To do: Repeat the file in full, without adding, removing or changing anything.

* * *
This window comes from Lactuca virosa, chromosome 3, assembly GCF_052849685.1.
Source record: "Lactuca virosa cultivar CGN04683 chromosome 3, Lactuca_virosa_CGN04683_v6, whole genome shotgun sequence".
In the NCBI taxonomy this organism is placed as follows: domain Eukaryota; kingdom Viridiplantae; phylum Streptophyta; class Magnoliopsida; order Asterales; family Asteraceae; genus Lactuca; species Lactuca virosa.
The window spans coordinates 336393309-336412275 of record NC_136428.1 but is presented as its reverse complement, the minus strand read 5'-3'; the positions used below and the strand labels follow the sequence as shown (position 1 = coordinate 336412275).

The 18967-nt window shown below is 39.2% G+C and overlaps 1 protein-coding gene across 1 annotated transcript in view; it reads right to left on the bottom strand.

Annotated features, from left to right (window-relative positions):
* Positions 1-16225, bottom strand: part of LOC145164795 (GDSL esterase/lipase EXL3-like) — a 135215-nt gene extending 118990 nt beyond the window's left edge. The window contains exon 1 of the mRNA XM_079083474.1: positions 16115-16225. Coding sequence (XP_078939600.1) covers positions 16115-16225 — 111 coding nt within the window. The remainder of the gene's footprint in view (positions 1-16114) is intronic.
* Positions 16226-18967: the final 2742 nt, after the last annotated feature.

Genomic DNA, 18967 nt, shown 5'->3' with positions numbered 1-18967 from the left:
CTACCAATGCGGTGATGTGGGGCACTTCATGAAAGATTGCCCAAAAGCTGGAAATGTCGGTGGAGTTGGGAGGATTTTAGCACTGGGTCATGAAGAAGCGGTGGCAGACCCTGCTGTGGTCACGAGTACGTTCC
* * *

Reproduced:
This window comes from Lactuca virosa, chromosome 3, assembly GCF_052849685.1.
Source record: "Lactuca virosa cultivar CGN04683 chromosome 3, Lactuca_virosa_CGN04683_v6, whole genome shotgun sequence".
In the NCBI taxonomy this organism is placed as follows: domain Eukaryota; kingdom Viridiplantae; phylum Streptophyta; class Magnoliopsida; order Asterales; family Asteraceae; genus Lactuca; species Lactuca virosa.
The window spans coordinates 336393309-336412275 of record NC_136428.1 but is presented as its reverse complement, the minus strand read 5'-3'; the positions used below and the strand labels follow the sequence as shown (position 1 = coordinate 336412275).

The 18967-nt window shown below is 39.2% G+C and overlaps 1 protein-coding gene across 1 annotated transcript in view; it reads right to left on the bottom strand.

Annotated features, from left to right (window-relative positions):
* Positions 1-16225, bottom strand: part of LOC145164795 (GDSL esterase/lipase EXL3-like) — a 135215-nt gene extending 118990 nt beyond the window's left edge. The window contains exon 1 of the mRNA XM_079083474.1: positions 16115-16225. Coding sequence (XP_078939600.1) covers positions 16115-16225 — 111 coding nt within the window. The remainder of the gene's footprint in view (positions 1-16114) is intronic.
* Positions 16226-18967: the final 2742 nt, after the last annotated feature.

Genomic DNA, 18967 nt, shown 5'->3' with positions numbered 1-18967 from the left:
CTACCAATGCGGTGATGTGGGGCACTTCATGAAAGATTGCCCAAAAGCTGGAAATGTCGGTGGAGTTGGGAGGATTTTAGCACTGGGTCATGAAGAAGCGGTGGCAGACCCTGCTGTGGTCACGAGTACGTTCC